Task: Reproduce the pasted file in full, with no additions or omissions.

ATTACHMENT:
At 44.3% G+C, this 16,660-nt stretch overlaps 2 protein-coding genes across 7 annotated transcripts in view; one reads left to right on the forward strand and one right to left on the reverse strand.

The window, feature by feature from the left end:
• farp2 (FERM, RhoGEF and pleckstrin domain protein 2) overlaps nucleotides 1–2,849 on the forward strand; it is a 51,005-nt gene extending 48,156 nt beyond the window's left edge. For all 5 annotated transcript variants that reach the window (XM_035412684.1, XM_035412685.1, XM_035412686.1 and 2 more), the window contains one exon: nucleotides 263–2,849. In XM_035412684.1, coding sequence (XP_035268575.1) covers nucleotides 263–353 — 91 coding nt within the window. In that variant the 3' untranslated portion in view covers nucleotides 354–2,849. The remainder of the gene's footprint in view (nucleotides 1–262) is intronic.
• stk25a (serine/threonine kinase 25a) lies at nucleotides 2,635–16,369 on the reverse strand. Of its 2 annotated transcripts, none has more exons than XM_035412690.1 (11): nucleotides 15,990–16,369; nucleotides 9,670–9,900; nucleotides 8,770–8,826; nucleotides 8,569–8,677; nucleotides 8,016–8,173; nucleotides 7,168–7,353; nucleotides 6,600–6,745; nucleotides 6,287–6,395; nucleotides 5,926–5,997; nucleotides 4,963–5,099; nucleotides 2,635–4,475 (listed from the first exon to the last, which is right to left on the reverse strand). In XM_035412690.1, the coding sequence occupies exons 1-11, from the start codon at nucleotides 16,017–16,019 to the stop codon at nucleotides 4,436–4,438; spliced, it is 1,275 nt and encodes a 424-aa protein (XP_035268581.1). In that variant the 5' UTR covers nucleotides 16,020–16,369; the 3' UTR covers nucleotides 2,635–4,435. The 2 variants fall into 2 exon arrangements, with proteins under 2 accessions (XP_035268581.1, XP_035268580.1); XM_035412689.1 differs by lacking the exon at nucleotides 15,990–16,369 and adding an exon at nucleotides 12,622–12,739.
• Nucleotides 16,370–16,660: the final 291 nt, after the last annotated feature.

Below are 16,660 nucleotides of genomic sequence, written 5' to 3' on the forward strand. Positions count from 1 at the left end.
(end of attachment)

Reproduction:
At 44.3% G+C, this 16,660-nt stretch overlaps 2 protein-coding genes across 7 annotated transcripts in view; one reads left to right on the forward strand and one right to left on the reverse strand.

The window, feature by feature from the left end:
• farp2 (FERM, RhoGEF and pleckstrin domain protein 2) overlaps nucleotides 1–2,849 on the forward strand; it is a 51,005-nt gene extending 48,156 nt beyond the window's left edge. For all 5 annotated transcript variants that reach the window (XM_035412684.1, XM_035412685.1, XM_035412686.1 and 2 more), the window contains one exon: nucleotides 263–2,849. In XM_035412684.1, coding sequence (XP_035268575.1) covers nucleotides 263–353 — 91 coding nt within the window. In that variant the 3' untranslated portion in view covers nucleotides 354–2,849. The remainder of the gene's footprint in view (nucleotides 1–262) is intronic.
• stk25a (serine/threonine kinase 25a) lies at nucleotides 2,635–16,369 on the reverse strand. Of its 2 annotated transcripts, none has more exons than XM_035412690.1 (11): nucleotides 15,990–16,369; nucleotides 9,670–9,900; nucleotides 8,770–8,826; nucleotides 8,569–8,677; nucleotides 8,016–8,173; nucleotides 7,168–7,353; nucleotides 6,600–6,745; nucleotides 6,287–6,395; nucleotides 5,926–5,997; nucleotides 4,963–5,099; nucleotides 2,635–4,475 (listed from the first exon to the last, which is right to left on the reverse strand). In XM_035412690.1, the coding sequence occupies exons 1-11, from the start codon at nucleotides 16,017–16,019 to the stop codon at nucleotides 4,436–4,438; spliced, it is 1,275 nt and encodes a 424-aa protein (XP_035268581.1). In that variant the 5' UTR covers nucleotides 16,020–16,369; the 3' UTR covers nucleotides 2,635–4,435. The 2 variants fall into 2 exon arrangements, with proteins under 2 accessions (XP_035268581.1, XP_035268580.1); XM_035412689.1 differs by lacking the exon at nucleotides 15,990–16,369 and adding an exon at nucleotides 12,622–12,739.
• Nucleotides 16,370–16,660: the final 291 nt, after the last annotated feature.

Below are 16,660 nucleotides of genomic sequence, written 5' to 3' on the forward strand. Positions count from 1 at the left end.